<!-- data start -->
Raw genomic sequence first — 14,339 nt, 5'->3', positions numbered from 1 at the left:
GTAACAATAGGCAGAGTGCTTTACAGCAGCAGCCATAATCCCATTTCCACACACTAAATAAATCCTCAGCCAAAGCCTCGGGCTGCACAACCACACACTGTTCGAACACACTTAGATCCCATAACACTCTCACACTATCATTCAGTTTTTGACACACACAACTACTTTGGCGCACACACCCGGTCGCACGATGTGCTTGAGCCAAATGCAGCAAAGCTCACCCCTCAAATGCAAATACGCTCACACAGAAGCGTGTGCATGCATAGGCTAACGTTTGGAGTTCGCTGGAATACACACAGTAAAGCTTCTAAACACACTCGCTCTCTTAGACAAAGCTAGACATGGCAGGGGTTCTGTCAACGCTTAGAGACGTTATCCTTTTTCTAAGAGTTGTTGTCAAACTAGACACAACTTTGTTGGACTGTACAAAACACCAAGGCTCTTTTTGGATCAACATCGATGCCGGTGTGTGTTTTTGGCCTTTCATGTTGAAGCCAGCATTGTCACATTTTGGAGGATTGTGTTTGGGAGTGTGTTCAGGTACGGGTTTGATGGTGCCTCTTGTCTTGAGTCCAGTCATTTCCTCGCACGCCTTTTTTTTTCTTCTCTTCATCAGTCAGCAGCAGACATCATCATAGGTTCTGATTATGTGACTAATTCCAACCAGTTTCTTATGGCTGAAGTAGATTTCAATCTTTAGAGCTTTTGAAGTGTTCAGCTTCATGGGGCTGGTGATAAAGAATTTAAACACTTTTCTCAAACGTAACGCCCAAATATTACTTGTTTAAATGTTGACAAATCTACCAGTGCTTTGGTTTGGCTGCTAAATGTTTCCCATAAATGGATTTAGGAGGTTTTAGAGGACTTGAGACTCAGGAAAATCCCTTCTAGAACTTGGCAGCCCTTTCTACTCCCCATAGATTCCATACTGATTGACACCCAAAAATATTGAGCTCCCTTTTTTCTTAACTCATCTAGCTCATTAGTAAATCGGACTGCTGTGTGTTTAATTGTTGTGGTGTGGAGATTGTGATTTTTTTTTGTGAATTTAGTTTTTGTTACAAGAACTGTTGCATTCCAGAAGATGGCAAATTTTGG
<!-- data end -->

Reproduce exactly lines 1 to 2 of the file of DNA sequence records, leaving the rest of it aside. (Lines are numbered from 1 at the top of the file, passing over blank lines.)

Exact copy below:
Raw genomic sequence first — 14,339 nt, 5'->3', positions numbered from 1 at the left:
GTAACAATAGGCAGAGTGCTTTACAGCAGCAGCCATAATCCCATTTCCACACACTAAATAAATCCTCAGCCAAAGCCTCGGGCTGCACAACCACACACTGTTCGAACACACTTAGATCCCATAACACTCTCACACTATCATTCAGTTTTTGACACACACAACTACTTTGGCGCACACACCCGGTCGCACGATGTGCTTGAGCCAAATGCAGCAAAGCTCACCCCTCAAATGCAAATACGCTCACACAGAAGCGTGTGCATGCATAGGCTAACGTTTGGAGTTCGCTGGAATACACACAGTAAAGCTTCTAAACACACTCGCTCTCTTAGACAAAGCTAGACATGGCAGGGGTTCTGTCAACGCTTAGAGACGTTATCCTTTTTCTAAGAGTTGTTGTCAAACTAGACACAACTTTGTTGGACTGTACAAAACACCAAGGCTCTTTTTGGATCAACATCGATGCCGGTGTGTGTTTTTGGCCTTTCATGTTGAAGCCAGCATTGTCACATTTTGGAGGATTGTGTTTGGGAGTGTGTTCAGGTACGGGTTTGATGGTGCCTCTTGTCTTGAGTCCAGTCATTTCCTCGCACGCCTTTTTTTTTCTTCTCTTCATCAGTCAGCAGCAGACATCATCATAGGTTCTGATTATGTGACTAATTCCAACCAGTTTCTTATGGCTGAAGTAGATTTCAATCTTTAGAGCTTTTGAAGTGTTCAGCTTCATGGGGCTGGTGATAAAGAATTTAAACACTTTTCTCAAACGTAACGCCCAAATATTACTTGTTTAAATGTTGACAAATCTACCAGTGCTTTGGTTTGGCTGCTAAATGTTTCCCATAAATGGATTTAGGAGGTTTTAGAGGACTTGAGACTCAGGAAAATCCCTTCTAGAACTTGGCAGCCCTTTCTACTCCCCATAGATTCCATACTGATTGACACCCAAAAATATTGAGCTCCCTTTTTTCTTAACTCATCTAGCTCATTAGTAAATCGGACTGCTGTGTGTTTAATTGTTGTGGTGTGGAGATTGTGATTTTTTTTTGTGAATTTAGTTTTTGTTACAAGAACTGTTGCATTCCAGAAGATGGCAAATTTTGG